Talking About Censorship: A Primer

According to a recent survey conducted by the Harris Poll, Americans are more comfortable with the idea of banning books than in the past:

In just four years, the percentage of Americans who believe there are any books that should be banned has increased by more than half: 28% believe this to be the case today, vs. 18% in 2011.

Before we get super-worried, though, let’s take the words of Peter Hart, communications director for the National Coalition Against Censorship, into account:

“We have to be careful about the conclusions that can be drawn from it because the questions are so overarching. I think what they’re registering is a…reaction that is indicative of something, but might not be as definitive as the results seem to indicate.”

Regardless of whether or not we’re due for an uptick in book challenges, it’s always worth thinking about how we talk about them. About the language we use during debate and commentary; about whether or not said language facilitates conversation or shuts it down; and if we’re actively listening to and communicating with one another, rather than simply slinging sick burns back and forth.

I’ve kept a close eye on censorship news for over a decade now, and in that time, the following ten points have served me well:

1. There’s a difference between a book challenge and a book banning. A challenge is when a person or group takes issue with a book’s inclusion in a library or a school curriculum and formally requests that it be removed. A ban is what happens when that challenge succeeds, and said book is removed from the library or curriculum as a result of that challenge.

2. This is different from, say, a person asking for their own child to be given an alternate assignment, or even from a person expressing their distaste/disapproval for a book—the key is in whether or not they’re trying to restrict someone else’s access.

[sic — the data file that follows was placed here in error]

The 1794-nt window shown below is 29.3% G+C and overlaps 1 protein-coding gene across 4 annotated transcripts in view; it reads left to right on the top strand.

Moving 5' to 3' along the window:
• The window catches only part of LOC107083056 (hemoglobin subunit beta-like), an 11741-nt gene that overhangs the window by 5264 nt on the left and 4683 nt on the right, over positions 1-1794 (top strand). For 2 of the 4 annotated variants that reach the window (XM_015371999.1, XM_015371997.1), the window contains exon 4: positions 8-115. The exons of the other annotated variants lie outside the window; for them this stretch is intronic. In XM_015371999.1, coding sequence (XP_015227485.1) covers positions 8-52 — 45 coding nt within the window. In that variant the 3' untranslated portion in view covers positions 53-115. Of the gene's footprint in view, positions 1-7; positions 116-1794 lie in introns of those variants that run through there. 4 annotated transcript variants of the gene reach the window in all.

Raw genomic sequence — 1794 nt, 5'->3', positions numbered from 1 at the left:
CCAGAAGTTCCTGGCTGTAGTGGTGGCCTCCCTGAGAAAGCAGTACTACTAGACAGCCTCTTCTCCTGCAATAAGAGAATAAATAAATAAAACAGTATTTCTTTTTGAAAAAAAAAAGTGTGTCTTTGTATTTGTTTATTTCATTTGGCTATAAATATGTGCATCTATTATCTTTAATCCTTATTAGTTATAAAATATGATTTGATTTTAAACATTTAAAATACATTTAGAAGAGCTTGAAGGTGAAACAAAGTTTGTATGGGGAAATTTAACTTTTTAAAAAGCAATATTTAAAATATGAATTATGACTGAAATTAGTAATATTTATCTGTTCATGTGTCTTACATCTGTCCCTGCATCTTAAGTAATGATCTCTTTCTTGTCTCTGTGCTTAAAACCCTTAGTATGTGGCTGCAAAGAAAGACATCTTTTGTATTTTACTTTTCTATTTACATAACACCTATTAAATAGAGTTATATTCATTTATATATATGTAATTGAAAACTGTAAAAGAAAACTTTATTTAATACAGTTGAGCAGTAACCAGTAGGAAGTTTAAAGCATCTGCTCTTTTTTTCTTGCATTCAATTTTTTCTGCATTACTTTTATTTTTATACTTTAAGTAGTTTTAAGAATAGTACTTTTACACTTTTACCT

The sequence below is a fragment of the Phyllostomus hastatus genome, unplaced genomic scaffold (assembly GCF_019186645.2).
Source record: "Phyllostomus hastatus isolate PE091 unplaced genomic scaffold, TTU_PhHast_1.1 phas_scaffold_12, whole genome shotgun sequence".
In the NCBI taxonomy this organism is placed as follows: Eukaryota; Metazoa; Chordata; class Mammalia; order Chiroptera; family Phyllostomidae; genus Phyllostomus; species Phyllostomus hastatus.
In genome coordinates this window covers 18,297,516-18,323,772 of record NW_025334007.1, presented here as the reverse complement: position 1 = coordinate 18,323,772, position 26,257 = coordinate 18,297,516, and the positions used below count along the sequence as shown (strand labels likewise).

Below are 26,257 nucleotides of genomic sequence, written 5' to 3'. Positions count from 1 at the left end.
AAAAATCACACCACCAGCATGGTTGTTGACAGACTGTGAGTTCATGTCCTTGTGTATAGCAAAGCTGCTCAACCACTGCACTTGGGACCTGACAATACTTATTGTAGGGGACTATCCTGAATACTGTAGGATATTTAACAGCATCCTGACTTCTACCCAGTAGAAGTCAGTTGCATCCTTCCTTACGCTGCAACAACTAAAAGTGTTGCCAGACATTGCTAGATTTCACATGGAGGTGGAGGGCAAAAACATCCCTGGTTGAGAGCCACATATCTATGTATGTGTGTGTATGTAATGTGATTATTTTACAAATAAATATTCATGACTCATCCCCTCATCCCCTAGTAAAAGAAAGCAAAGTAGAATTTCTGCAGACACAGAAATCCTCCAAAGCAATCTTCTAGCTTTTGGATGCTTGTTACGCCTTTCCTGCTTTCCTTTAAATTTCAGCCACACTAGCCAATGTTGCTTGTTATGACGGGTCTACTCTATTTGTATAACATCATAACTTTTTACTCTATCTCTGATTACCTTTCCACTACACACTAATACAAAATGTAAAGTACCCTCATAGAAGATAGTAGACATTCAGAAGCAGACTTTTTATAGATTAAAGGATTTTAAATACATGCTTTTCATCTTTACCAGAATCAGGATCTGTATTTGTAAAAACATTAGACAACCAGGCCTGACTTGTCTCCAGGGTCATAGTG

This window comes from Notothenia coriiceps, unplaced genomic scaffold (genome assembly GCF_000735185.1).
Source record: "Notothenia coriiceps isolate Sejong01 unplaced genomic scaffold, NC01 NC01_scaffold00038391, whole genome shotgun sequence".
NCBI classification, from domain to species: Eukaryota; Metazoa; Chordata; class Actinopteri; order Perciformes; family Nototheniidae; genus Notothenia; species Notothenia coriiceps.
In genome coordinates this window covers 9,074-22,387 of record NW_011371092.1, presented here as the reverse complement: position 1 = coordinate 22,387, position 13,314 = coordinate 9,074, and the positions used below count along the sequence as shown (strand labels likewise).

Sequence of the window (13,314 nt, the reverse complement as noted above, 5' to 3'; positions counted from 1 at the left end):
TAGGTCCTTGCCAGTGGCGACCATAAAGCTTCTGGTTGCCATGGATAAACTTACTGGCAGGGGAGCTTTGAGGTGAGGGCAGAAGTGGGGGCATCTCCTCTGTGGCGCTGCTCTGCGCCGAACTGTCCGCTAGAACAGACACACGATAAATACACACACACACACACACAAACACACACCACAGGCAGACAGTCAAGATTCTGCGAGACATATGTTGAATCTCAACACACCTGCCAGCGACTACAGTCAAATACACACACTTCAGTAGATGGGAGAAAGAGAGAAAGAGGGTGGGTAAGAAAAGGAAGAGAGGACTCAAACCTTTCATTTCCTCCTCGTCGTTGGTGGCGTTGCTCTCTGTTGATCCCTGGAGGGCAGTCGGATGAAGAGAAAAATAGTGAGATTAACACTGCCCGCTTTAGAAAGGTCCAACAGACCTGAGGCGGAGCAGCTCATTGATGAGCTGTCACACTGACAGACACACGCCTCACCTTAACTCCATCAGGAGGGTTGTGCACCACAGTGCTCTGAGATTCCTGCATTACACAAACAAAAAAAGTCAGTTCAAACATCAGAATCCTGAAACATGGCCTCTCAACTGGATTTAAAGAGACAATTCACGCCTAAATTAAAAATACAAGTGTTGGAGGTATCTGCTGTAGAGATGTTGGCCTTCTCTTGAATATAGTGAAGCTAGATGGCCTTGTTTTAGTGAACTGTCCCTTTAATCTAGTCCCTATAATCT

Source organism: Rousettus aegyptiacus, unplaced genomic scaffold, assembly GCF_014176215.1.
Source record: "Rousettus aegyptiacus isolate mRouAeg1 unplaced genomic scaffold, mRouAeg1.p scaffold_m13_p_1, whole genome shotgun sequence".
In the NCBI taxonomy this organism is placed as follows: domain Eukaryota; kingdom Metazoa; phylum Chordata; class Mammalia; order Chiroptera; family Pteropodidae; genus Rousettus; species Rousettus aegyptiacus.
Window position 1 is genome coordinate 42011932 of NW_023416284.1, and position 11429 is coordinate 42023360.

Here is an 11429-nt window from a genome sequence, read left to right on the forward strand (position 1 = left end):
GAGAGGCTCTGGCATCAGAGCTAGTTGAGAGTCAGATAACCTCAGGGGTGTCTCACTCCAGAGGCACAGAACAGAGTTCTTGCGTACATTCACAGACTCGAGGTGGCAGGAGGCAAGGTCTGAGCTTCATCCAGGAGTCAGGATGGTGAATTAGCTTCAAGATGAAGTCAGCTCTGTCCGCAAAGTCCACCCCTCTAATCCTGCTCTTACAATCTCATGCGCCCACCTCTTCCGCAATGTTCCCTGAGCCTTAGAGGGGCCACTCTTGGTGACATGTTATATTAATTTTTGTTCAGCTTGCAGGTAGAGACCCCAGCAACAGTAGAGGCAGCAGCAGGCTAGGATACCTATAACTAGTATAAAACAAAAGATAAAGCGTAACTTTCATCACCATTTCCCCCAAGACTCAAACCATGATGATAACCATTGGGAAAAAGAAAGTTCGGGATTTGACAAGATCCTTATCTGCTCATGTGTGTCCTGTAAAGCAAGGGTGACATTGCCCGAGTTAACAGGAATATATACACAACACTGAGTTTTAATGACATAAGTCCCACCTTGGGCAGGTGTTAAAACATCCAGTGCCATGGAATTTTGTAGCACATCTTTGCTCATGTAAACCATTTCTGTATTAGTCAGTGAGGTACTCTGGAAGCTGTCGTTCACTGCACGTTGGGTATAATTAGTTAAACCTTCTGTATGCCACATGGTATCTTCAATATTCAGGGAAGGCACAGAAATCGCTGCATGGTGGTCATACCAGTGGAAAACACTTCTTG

3. Collection development—how a library decides to fill its limited space and spend its limited budget—is not the same as censorship. Collection development is about inclusion, censorship is about exclusion. The same goes for curriculum development.

4. Just because a library doesn’t have an item on hand doesn’t mean that they won’t try their damnedest to track it down for you. That’s what interlibrary loan is all about.

5. As a public librarian, it is ABSOLUTELY not my place to tell any patron—regardless of age—what is appropriate reading material. I’m a facilitator, not a gatekeeper.

6. Looking to avoid specific topics or content? I will absolutely do my best to answer your questions and to find the right books for you or your family member.

7. None of this is to say that schools and libraries are infallible: Questioning the inclusion of an adult novel on a third-grade reading list isn’t remotely the same thing as demanding that an adult novel be removed from an AP literature course. And again, simply asking questions isn’t the same as attempting to restrict access.

8. It makes for great headlines, but slinging the word “ban” around willy-nilly can be interpreted as hyperbolic and inaccurate—I don’t use it as a descriptor unless I’m talking about a challenge that has actually succeeded.

9. For censorship to generate sales, there has to be a LOT of publicity, and according to the American Library Association, “research suggests that for each challenge reported there are as many as four or five that go unreported”. In other words, the idea that censorship promotes sales is a fallacy:

10. Name-calling is never helpful.

Other suggestions?

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